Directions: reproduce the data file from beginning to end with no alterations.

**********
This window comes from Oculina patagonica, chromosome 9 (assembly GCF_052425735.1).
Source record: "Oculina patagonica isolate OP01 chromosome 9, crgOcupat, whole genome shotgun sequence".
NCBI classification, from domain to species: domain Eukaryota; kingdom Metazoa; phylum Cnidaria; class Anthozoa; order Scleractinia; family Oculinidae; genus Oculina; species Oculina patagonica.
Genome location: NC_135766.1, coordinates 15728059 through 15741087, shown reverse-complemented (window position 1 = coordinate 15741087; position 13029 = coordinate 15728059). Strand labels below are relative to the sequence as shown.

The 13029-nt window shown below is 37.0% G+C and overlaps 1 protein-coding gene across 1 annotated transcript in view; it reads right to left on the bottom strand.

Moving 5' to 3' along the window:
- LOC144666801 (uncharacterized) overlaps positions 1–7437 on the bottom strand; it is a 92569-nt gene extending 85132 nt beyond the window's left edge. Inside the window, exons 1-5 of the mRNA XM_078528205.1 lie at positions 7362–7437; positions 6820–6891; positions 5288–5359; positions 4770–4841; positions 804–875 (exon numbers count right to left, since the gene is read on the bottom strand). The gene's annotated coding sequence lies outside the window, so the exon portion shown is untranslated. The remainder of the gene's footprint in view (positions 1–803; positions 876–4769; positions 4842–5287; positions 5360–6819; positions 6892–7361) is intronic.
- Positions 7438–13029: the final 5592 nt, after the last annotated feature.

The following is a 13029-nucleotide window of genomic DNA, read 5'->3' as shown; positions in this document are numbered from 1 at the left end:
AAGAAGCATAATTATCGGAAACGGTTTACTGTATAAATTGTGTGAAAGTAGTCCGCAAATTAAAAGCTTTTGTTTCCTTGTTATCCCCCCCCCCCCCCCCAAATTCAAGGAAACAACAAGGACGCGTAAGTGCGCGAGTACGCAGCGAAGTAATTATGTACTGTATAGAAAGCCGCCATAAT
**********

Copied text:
This window comes from Oculina patagonica, chromosome 9 (assembly GCF_052425735.1).
Source record: "Oculina patagonica isolate OP01 chromosome 9, crgOcupat, whole genome shotgun sequence".
NCBI classification, from domain to species: domain Eukaryota; kingdom Metazoa; phylum Cnidaria; class Anthozoa; order Scleractinia; family Oculinidae; genus Oculina; species Oculina patagonica.
Genome location: NC_135766.1, coordinates 15728059 through 15741087, shown reverse-complemented (window position 1 = coordinate 15741087; position 13029 = coordinate 15728059). Strand labels below are relative to the sequence as shown.

The 13029-nt window shown below is 37.0% G+C and overlaps 1 protein-coding gene across 1 annotated transcript in view; it reads right to left on the bottom strand.

Moving 5' to 3' along the window:
- LOC144666801 (uncharacterized) overlaps positions 1–7437 on the bottom strand; it is a 92569-nt gene extending 85132 nt beyond the window's left edge. Inside the window, exons 1-5 of the mRNA XM_078528205.1 lie at positions 7362–7437; positions 6820–6891; positions 5288–5359; positions 4770–4841; positions 804–875 (exon numbers count right to left, since the gene is read on the bottom strand). The gene's annotated coding sequence lies outside the window, so the exon portion shown is untranslated. The remainder of the gene's footprint in view (positions 1–803; positions 876–4769; positions 4842–5287; positions 5360–6819; positions 6892–7361) is intronic.
- Positions 7438–13029: the final 5592 nt, after the last annotated feature.

The following is a 13029-nucleotide window of genomic DNA, read 5'->3' as shown; positions in this document are numbered from 1 at the left end:
AAGAAGCATAATTATCGGAAACGGTTTACTGTATAAATTGTGTGAAAGTAGTCCGCAAATTAAAAGCTTTTGTTTCCTTGTTATCCCCCCCCCCCCCCCCAAATTCAAGGAAACAACAAGGACGCGTAAGTGCGCGAGTACGCAGCGAAGTAATTATGTACTGTATAGAAAGCCGCCATAAT